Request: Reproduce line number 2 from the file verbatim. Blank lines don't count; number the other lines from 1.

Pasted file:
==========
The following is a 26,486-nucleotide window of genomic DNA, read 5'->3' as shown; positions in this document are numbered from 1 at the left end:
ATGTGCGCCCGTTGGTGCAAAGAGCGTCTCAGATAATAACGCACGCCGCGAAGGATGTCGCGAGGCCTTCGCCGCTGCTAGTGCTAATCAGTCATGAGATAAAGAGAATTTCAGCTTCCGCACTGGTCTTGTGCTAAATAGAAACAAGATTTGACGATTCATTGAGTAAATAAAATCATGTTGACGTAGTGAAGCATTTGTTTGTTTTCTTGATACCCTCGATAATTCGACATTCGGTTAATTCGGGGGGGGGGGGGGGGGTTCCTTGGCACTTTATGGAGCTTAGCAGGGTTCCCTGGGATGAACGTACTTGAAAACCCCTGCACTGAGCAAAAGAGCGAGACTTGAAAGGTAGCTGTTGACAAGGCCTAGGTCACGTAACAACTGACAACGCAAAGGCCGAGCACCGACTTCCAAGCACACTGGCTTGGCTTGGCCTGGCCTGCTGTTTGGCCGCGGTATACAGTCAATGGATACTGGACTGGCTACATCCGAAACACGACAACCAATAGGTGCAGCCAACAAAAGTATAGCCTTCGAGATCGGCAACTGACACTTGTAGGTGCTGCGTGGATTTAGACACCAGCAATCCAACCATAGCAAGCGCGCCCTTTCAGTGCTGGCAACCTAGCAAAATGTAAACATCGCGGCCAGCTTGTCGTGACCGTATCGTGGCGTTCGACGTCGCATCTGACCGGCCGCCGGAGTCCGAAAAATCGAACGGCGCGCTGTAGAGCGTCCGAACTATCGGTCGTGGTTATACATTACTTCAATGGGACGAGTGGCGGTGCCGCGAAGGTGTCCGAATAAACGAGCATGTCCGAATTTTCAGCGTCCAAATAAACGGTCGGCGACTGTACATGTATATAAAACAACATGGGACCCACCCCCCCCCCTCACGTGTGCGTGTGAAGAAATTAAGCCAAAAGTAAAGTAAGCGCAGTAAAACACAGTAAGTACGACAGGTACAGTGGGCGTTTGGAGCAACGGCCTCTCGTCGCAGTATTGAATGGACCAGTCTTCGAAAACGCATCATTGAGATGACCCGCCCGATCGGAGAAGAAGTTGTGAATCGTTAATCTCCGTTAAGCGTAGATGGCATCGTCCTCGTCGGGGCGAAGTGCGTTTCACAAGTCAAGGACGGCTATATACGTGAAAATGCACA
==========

ATGTGCGCCCGTTGGTGCAAAGAGCGTCTCAGATAATAACGCACGCCGCGAAGGATGTCGCGAGGCCTTCGCCGCTGCTAGTGCTAATCAGTCATGAGATAAAGAGAATTTCAGCTTCCGCACTGGTCTTGTGCTAAATAGAAACAAGATTTGACGATTCATTGAGTAAATAAAATCATGTTGACGTAGTGAAGCATTTGTTTGTTTTCTTGATACCCTCGATAATTCGACATTCGGTTAATTCGGGGGGGGGGGGGGGGGTTCCTTGGCACTTTATGGAGCTTAGCAGGGTTCCCTGGGATGAACGTACTTGAAAACCCCTGCACTGAGCAAAAGAGCGAGACTTGAAAGGTAGCTGTTGACAAGGCCTAGGTCACGTAACAACTGACAACGCAAAGGCCGAGCACCGACTTCCAAGCACACTGGCTTGGCTTGGCCTGGCCTGCTGTTTGGCCGCGGTATACAGTCAATGGATACTGGACTGGCTACATCCGAAACACGACAACCAATAGGTGCAGCCAACAAAAGTATAGCCTTCGAGATCGGCAACTGACACTTGTAGGTGCTGCGTGGATTTAGACACCAGCAATCCAACCATAGCAAGCGCGCCCTTTCAGTGCTGGCAACCTAGCAAAATGTAAACATCGCGGCCAGCTTGTCGTGACCGTATCGTGGCGTTCGACGTCGCATCTGACCGGCCGCCGGAGTCCGAAAAATCGAACGGCGCGCTGTAGAGCGTCCGAACTATCGGTCGTGGTTATACATTACTTCAATGGGACGAGTGGCGGTGCCGCGAAGGTGTCCGAATAAACGAGCATGTCCGAATTTTCAGCGTCCAAATAAACGGTCGGCGACTGTACATGTATATAAAACAACATGGGACCCACCCCCCCCCCTCACGTGTGCGTGTGAAGAAATTAAGCCAAAAGTAAAGTAAGCGCAGTAAAACACAGTAAGTACGACAGGTACAGTGGGCGTTTGGAGCAACGGCCTCTCGTCGCAGTATTGAATGGACCAGTCTTCGAAAACGCATCATTGAGATGACCCGCCCGATCGGAGAAGAAGTTGTGAATCGTTAATCTCCGTTAAGCGTAGATGGCATCGTCCTCGTCGGGGCGAAGTGCGTTTCACAAGTCAAGGACGGCTATATACGTGAAAATGCACA